HomeNatural environmentWhy should the UK care about EU nature restoration law?

Why should the UK care about EU nature restoration law?

This post is by Michael Nicholson, head of UK environmental policy, and David Baldock, senior fellow, at IEEP UK.

EU environmental campaigners are worried. Ambitious environmental proposals by the European Commission are under attack by those who argue now is not the time to make bolder environmental regulations. Especially not regulations affecting farmers and the food system.

Ignoring evidence about environmental health underpinning economic growth, they cite the war in Ukraine, the cost of living, difficulties for farmers and uncertainty over the Taiwan Strait in relation to securing rare earths and other metal supplies. Resistance to the green agenda is not new but on this occasion, there has been an unusually sharp and intense escalation. One major political grouping, the centre right European People’s Party, (EPP), has gone to exceptional lengths and recently deployed a level of determination in whipping its MEPs rarely seen on an environmental issue. Overt political divisions are now prominent.

Nature legislation is in the eye of a political storm
As Ariel Brunner has highlighted, the commission’s proposed Nature Restoration Law (NRL) has been in the eye of the storm in recent weeks. This far reaching initiative is designed to implement the EU’s Biodiversity Strategy, which is at the heart of the European Green Deal and promises made last year in Montreal at COP15 which set a headline target to reduce, halt and reverse biodiversity loss. The proposed NRL sets a requirement for EU member states to put in place restoration measures covering at least 20 per cent of EU sea and land areas by 2030 and all ecosystems in need of restoration by 2050.

This is certainly needed. As in the UK, nature is in decline and recent policies to address it have had limited impact.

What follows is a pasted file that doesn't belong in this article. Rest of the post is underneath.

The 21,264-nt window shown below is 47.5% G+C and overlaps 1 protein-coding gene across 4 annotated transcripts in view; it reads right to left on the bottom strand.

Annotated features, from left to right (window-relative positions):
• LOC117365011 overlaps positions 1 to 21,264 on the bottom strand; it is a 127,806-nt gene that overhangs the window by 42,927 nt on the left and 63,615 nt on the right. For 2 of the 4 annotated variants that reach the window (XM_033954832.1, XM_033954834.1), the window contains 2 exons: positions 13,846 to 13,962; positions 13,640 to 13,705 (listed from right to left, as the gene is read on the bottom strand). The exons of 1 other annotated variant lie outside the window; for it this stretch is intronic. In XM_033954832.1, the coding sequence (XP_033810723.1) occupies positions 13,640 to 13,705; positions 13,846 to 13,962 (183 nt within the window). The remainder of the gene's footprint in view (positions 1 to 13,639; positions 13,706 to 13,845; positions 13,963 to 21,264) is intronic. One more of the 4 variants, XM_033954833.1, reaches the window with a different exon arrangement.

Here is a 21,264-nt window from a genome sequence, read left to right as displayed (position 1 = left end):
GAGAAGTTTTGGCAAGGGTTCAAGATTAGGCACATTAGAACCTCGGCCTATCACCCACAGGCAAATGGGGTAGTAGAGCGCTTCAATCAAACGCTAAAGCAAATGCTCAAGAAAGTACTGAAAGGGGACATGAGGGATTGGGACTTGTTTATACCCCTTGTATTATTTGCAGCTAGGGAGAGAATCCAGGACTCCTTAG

Over the past two weeks, parliamentarians in the Environment Committee, led by the EPP, have attempted, and come very close, to voting for the NRL proposal to be thrown out or substantially watered down in two successive high drama meetings. The proposal was weakened through the first meeting by watering down the overall objective of the NRL, reducing the target figure for restoration of land and sea areas to ten per cent and removing the 2050 target altogether. However, the second meeting ended in a tied vote, meaning the committee failed to agree an opinion at all.  Normally this opinion would have been the starting point for the decisive vote in the parliament’s plenary sitting which is now due around 12 July. If the NRL does get through the plenary stage it is likely to be amended considerably. There is no knowing what the end result will be.

Meanwhile, national governments also have been divided, though they have reached a common position in favour of the text, amended to include exemptions. Sweden, currently in the presidency role, negotiated this deal then voted against it.

Indeed, the dividing line is not just between the usual suspects. Support for the proposal is not only from the environmental community, several large companies, like Nestlé, IKEA, Iberdrola, Suez and Danone, have co-signed a statement calling for the urgent adoption of “an ambitious and legally binding” NRL.

More and more areas are being targeted
Nature protection is not the only area where there has been strong push back, especially from the highly organised EPP. For example, the commission’s proposed revision to industrial emissions legislation has also been targeted; specifically, the proposal to widen the scope of specified polluting activities under the directive, to include intensive cattle farms for the first time and a greater number of pig and poultry farms. The original proposal started at a modest level, bringing farms with 150 or more “livestock units” (translate as cows) within scope. However, the Environment Committee recently voted to reduce the number of farms in scope by half, while the council’s preference is to reduce it further still.